#HumanityWithPurpose

#HumanityWithPurpose

Sex Education in Schools: How to Fix it?

Sex Education in Schools: How to Fix it?

Remember the Chapter on Sex Education in School?

The lone chapter in school dealing with sexual health was all scientific terms and graphs of our internal reproductive organs. It made little or no sense to our hormonal teenage brain. The same diagrams and squiggles continue to dominate what we (very inaptly) call sex education in schools. 

Just one out of 10 people in India between 16-24 years, actually know WHY periods occur. This includes BOTH men and women. A simple chat with family and friends will uncover how young adults continue to be confused and unaware about menstruation (periods, chums, being down), sex, contraceptives and everything else that falls under this umbrella. 

 

Why? 

Primarily because… 

 

‘Sex education’ in schools is laughable 

Education about sex and sexual well-being, including menstrual hygiene, in schools, is truly depressing (hilarious, to be honest).  The Adolescent Education Programme is a part of the CBSE syllabus, but it’s still a hush-hush topic. Often, teachers just skip the chapter or tell students, especially the girls, to read it on their own. And if at all a teacher covers the subject, they impart half-baked knowledge on periods, reproduction, STDs (sexually transmitted diseases), and contraceptives. 

 

As a result, girls NEVER feel comfortable talking about period stains or cramps. Instead, they feel ashamed and awkward as nobody speaks to them clearly about the hormonal changes taking place within their bodies. 

On the other hand, boys never get the chance to actually understand all the physical and chemical changes taking place in and on their bodies. They are not told about daily occurrences in their bodies like arousal, nightfall and other things that happen during puberty. Or even how to wear a condom!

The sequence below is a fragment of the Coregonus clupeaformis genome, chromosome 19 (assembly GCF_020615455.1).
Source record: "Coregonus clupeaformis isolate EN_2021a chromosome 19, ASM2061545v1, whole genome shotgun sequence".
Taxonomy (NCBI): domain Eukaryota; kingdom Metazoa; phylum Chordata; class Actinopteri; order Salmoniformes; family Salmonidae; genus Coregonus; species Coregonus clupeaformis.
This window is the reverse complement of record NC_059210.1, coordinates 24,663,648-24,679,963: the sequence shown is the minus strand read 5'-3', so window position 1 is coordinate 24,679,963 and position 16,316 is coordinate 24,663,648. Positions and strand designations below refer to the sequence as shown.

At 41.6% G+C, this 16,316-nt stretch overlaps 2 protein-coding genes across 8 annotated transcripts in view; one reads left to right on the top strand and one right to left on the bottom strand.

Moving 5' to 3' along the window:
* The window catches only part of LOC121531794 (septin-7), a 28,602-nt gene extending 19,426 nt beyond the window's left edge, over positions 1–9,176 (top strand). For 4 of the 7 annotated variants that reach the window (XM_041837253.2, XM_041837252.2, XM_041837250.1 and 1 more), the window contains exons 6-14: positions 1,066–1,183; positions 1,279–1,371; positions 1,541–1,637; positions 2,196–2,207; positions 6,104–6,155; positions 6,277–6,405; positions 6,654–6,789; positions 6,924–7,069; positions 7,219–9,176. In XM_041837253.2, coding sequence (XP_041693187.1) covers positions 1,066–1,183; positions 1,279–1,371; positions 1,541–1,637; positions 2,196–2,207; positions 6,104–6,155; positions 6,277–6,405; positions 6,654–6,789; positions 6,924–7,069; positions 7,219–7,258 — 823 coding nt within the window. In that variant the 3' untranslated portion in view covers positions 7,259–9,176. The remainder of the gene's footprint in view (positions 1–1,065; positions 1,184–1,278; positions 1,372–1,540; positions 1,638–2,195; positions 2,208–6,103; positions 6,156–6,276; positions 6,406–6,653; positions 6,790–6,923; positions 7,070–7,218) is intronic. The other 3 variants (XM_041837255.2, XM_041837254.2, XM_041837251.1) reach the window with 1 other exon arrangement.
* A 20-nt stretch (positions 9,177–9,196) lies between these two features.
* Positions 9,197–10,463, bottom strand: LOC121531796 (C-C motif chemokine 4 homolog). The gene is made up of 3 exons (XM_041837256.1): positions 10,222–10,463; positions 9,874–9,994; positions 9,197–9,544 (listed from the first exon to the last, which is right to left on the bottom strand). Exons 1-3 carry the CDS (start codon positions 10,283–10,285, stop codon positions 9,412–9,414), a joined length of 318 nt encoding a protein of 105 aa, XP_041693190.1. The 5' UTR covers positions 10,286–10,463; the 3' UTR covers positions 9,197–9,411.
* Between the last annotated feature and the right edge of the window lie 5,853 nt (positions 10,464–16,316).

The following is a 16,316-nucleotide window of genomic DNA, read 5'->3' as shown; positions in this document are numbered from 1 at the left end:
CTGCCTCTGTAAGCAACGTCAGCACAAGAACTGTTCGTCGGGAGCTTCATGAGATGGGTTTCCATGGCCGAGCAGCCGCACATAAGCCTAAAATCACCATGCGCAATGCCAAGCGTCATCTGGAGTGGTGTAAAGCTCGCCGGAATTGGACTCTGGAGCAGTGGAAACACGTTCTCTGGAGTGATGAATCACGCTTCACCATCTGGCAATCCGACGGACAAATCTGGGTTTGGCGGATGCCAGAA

Boys aren’t a part of period discussions – why?

Boys seldom learn about menstruation. Make a man watch a standup comedy on period cramps, and he will tell you that it’s not funny because it’s not relatable. The callous attitude of “Why do I need to learn this? It’s a girl’s problem” develops beautifully as a combination of what they learn in schools AND their homes.

 

Seminars on menstruation in schools primarily invite girls – deepening the divide. Because schools, parents, and peers never make boys understand periods, they develop prejudices that they find very difficult to overcome as they grow older. This lack of conversation often leads them to surf the internet, especially the ‘not-to-be-mentioned’ websites, for info. And unfortunately, those seeking info from porn are misled in more ways than one. 

To add to this woe, the amount of garbage that floats around in the name of verified information online has made it impossible for young/ignorant/unaware people to find a trusted source. It has also led to all kinds of absurdities – from girls popping unprescribed abortion pills to boys wondering if their friend is PMSing because she is angry. 

So what can we do? 

 

When children ask – TELL THEM

It’s not just the responsibility of the schools to educate kids on the not-so-conventional topics of sex education. Parents have to participate too! Often kids’ curiosities pique due to numerous sanitary napkins ads on TV. This is a perfect conversation starter! Introduce menstrual hygiene and sexual well-being at home in simple relatable terms. The internet series Sex Chat With Pappu And Papa explains how. 

Kids are smarter than you think, especially with the average age of adolescence decreasing further. So engage and educate to create awareness and make way for social change! It is imperative to promote social acceptance of menstruation and sex in order to quell the tide of misinformation. 

 

Amplify the small changes 

The National Education Policy (NEP 2020) explores the importance of teaching children sex education in school the right way from early on. The policy has included the much-needed and awaited chapter on Menstrual Health and Management (MHM). If implemented right, it is going to sow the seeds of change in attitude towards period hygiene and related concepts.

For eons, societal taboos have made it impossible to talk about sex. But it is time this changed. Sex-ed is not just about reproduction, it is about sexual well-being – be it physical or emotional or social. Let us speak about menstrual hygiene, sexual consent, attraction, contraception, STDs and the whole package. Let’s shun the stigma!

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